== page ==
12 Key Leverage Points for Change in the New York City Waste System

In Donella Meadows ‘s article Leverage Points: Places to Intervene in a System, she describes sitting in a meeting about how new global trade regimes would (supposedly) make the world function better. She was getting upset at what she heard and eventually became so angry about the direction she believed the new regime would take the world that she interrupted the meeting by getting up, marching to the flip chart, turning to a blank sheet, and writing a list showing how, in complex systems, leverage points are not intuitive:

What bubbled up in me that day was distilled from decades of rigorous analysis of many different kinds of systems done by many smart people. But complex systems are, well, complex. It’s dangerous to generalize about them. What you are about to read is a work in progress. It’s not a recipe for finding leverage points. Rather, it’s an invitation to think more broadly about system change. Here … is a revised list [see Figure 1].

Figure 1. Meadows’s list of 12 leverage points

This Advisor explores 12 key leverage points for change within the New York City Waste system. Grouping the leverage points into broader buckets (low, medium, and high impact) gives us an uncomplicated categorization of solutions that tells us how much energy we should invest in supporting or opposing that solution. We examine actual and hypothetical solutions as we describe the leverage points below.

Low-Impact Leverage Points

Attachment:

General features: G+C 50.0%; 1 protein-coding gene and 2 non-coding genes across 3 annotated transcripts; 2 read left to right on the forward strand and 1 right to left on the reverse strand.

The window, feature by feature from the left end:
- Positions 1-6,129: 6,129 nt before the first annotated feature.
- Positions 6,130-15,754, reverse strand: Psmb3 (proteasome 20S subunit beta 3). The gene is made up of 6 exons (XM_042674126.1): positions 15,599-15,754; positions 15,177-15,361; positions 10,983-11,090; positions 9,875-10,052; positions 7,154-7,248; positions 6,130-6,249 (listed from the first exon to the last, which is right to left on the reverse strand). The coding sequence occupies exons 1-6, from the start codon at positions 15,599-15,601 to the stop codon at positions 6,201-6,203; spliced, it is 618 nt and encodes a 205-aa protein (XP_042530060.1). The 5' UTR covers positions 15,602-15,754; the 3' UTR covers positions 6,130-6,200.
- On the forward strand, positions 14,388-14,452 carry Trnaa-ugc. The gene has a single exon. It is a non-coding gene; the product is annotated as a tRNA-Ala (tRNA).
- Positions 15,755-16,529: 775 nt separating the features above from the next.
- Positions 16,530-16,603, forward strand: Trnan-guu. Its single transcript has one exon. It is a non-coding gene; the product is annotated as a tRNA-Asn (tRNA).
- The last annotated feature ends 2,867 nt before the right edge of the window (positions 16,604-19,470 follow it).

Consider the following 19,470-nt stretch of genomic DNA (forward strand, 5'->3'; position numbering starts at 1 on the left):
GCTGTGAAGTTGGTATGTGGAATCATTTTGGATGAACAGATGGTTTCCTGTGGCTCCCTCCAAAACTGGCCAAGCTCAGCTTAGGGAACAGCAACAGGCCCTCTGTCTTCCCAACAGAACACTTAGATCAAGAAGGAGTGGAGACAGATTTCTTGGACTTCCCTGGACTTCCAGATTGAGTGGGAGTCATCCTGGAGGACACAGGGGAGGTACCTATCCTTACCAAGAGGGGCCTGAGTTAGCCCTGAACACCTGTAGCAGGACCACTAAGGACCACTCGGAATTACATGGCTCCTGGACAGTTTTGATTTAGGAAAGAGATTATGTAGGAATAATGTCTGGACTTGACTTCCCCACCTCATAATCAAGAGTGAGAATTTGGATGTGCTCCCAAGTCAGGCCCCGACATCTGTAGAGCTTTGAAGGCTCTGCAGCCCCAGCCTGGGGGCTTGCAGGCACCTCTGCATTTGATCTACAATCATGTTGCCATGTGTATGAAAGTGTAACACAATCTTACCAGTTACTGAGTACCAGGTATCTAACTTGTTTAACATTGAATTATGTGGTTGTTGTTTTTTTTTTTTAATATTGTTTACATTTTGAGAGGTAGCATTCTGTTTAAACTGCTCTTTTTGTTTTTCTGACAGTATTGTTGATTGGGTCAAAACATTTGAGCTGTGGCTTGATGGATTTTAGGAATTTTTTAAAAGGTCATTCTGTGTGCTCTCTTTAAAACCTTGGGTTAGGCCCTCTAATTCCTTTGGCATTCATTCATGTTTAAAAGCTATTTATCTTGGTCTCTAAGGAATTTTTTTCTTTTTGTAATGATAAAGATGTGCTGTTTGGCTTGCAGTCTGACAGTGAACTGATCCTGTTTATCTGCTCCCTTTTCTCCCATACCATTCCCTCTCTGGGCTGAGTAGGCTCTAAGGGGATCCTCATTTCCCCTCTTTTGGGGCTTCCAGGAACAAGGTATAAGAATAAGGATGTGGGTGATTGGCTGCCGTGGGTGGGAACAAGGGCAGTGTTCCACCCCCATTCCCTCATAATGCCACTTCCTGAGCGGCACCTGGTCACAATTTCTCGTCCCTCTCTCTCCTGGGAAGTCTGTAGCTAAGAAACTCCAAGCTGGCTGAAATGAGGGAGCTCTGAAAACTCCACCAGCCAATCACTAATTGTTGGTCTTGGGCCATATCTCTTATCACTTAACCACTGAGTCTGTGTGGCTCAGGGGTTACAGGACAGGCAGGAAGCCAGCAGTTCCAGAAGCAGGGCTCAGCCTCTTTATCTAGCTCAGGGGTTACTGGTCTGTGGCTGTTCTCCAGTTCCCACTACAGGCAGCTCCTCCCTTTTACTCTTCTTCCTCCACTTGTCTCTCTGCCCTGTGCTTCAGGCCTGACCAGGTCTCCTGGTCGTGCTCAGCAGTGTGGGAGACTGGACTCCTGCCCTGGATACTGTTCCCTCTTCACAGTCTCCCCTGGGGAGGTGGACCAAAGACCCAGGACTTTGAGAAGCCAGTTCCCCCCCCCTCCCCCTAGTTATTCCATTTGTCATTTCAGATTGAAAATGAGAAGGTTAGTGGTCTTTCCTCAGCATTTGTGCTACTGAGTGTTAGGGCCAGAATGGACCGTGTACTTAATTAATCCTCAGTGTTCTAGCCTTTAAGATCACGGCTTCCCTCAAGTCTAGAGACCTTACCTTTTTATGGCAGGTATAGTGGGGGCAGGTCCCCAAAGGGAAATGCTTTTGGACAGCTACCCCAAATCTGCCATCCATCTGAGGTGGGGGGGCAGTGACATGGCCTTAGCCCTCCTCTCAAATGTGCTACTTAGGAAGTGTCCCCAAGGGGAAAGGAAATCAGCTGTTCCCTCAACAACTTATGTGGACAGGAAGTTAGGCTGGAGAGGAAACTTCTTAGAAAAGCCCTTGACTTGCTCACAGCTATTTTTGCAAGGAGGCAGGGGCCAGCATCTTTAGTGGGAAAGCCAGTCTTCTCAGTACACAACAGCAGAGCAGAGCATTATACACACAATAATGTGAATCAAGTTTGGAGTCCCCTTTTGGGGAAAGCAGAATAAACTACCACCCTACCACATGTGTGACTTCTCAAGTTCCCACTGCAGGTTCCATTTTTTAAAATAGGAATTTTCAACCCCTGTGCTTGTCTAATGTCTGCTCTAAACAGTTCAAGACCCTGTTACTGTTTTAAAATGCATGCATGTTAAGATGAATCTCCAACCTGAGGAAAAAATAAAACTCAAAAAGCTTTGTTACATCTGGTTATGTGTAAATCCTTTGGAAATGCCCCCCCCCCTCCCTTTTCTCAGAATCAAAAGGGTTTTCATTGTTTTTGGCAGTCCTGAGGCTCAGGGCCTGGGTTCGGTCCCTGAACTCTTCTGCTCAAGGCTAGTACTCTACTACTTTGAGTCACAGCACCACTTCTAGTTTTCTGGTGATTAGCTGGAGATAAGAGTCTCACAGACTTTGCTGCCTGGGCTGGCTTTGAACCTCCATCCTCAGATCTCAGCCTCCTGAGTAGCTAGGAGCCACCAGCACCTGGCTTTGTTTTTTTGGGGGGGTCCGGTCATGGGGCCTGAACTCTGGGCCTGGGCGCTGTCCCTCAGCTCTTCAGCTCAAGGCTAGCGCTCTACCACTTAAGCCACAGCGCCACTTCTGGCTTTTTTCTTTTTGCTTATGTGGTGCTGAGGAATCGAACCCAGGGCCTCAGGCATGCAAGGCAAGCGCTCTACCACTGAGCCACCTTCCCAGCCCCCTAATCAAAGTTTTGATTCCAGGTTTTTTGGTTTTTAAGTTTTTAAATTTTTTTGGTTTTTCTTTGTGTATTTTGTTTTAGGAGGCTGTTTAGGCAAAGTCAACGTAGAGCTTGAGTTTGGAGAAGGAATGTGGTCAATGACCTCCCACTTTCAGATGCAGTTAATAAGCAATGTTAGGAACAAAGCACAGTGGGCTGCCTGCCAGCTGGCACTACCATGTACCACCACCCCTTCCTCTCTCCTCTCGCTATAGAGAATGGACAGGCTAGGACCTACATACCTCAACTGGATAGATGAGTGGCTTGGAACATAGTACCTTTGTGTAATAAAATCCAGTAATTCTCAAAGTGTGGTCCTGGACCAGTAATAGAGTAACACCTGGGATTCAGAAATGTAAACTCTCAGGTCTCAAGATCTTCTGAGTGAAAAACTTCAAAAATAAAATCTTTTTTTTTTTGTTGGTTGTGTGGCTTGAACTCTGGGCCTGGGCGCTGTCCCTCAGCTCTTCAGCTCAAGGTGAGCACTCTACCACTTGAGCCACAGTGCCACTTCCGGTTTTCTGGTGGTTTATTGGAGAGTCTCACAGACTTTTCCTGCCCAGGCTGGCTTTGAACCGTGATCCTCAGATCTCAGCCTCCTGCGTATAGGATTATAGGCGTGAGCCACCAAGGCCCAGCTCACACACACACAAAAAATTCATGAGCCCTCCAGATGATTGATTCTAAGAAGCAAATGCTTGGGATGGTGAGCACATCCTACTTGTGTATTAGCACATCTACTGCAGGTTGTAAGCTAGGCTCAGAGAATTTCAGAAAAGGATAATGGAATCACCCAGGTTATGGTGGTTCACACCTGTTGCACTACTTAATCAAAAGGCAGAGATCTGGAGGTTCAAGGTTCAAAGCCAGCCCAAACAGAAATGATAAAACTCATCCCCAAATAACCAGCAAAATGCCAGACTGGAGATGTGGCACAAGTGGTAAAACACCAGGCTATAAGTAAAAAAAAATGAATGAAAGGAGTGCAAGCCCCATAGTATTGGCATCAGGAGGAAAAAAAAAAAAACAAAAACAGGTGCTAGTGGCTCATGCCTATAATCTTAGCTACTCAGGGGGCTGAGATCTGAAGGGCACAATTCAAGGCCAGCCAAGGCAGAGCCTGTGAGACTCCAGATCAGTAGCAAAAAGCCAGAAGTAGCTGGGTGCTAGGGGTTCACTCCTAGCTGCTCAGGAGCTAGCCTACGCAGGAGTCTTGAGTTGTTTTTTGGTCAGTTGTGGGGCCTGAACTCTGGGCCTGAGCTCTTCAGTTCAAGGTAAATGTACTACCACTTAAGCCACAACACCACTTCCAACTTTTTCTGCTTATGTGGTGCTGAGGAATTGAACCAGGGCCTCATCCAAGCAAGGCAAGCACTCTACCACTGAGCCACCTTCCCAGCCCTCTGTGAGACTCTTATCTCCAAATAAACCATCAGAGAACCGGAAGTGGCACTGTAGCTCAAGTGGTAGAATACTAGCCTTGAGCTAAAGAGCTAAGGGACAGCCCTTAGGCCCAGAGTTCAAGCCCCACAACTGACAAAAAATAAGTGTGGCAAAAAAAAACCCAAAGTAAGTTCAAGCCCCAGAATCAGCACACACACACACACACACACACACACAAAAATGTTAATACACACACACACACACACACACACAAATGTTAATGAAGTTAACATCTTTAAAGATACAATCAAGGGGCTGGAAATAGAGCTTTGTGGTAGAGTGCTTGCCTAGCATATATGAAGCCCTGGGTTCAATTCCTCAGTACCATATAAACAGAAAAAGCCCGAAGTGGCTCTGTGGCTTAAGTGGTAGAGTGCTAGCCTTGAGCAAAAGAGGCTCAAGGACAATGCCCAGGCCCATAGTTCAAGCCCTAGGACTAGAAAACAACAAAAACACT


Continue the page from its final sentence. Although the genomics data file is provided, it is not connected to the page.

“12. Constraints, Parameters, Numbers”

Meadows puts these last on her list. She equates adjust­ing parameters to “diddling with the details, adjusting faucets, or arranging the deck chairs on the Titanic,” even though they command 99% of our attention. That hyper-focus is logical when we realize that, for government officials with vast reign and access to power but a limited window to deliver results (or to be held accountable), number-changing is the perfect lever.

In the NYC Waste system, changing parameters include fines and tickets for littering, dumping, incorrectly setting out waste, not maintaining clean sidewalks, and improperly recycling; plastic bag fees/taxes; and increasing/decreasing assimilative capacity. The latter refers to the acceptable levels of toxins in waterways and other shared natural resources.

Most citizens and lawmakers spend all their time and energy on these activities, but systems thinkers use their time and energy on medium- and high-impact leverage points.

“11. The Sizes of Buffers and Other Stabilizing Stocks Relative to Their Flows”

Buffers are cushions, rainy-day funds. They help deal with periods of uncertainty. The more uncertainty there is, the bigger the buffer needed. Before the ubiquitousness of plastics, almost all consumer goods were distributed in containers made of paper, glass, or aluminum. Two of these materials, glass and aluminum, were truly recyclable: they could be recycled infinitely and fit into the idea of a circular economy. The other, paper, was able to be recycled a finite number of times and after that point was biodegradable.

In the 1960s and beyond, as plastics became more popular, the inflows into the material stock of our system increased significantly. By 1988, the Council for Solid Waste Solutions was created by the US Society of the Plastics Industry to help “sell” the idea of plastic recycling. In doing so, they created a buffer, a cushion to absorb some of the excess waste they created. “But if a buffer [becomes] too big,” Meadows warns in her article, “the system becomes inflexible.” This is why in 30 years, we haven’t been able to reform the plastics downcycling buffer.

Like the prior leverage point, this one involves significant time and capital, with uninspired results. 

“10. The Structure of Material Stocks and Flows”

This leverage point refers to the physical structure of a system and how difficult it is to enact change once that structure has been built out. In the NYC Waste system, there is an abundance of colossal, capital-intensive physical infrastructure — from garbage trucks to massive transfer stations to waste bins and more.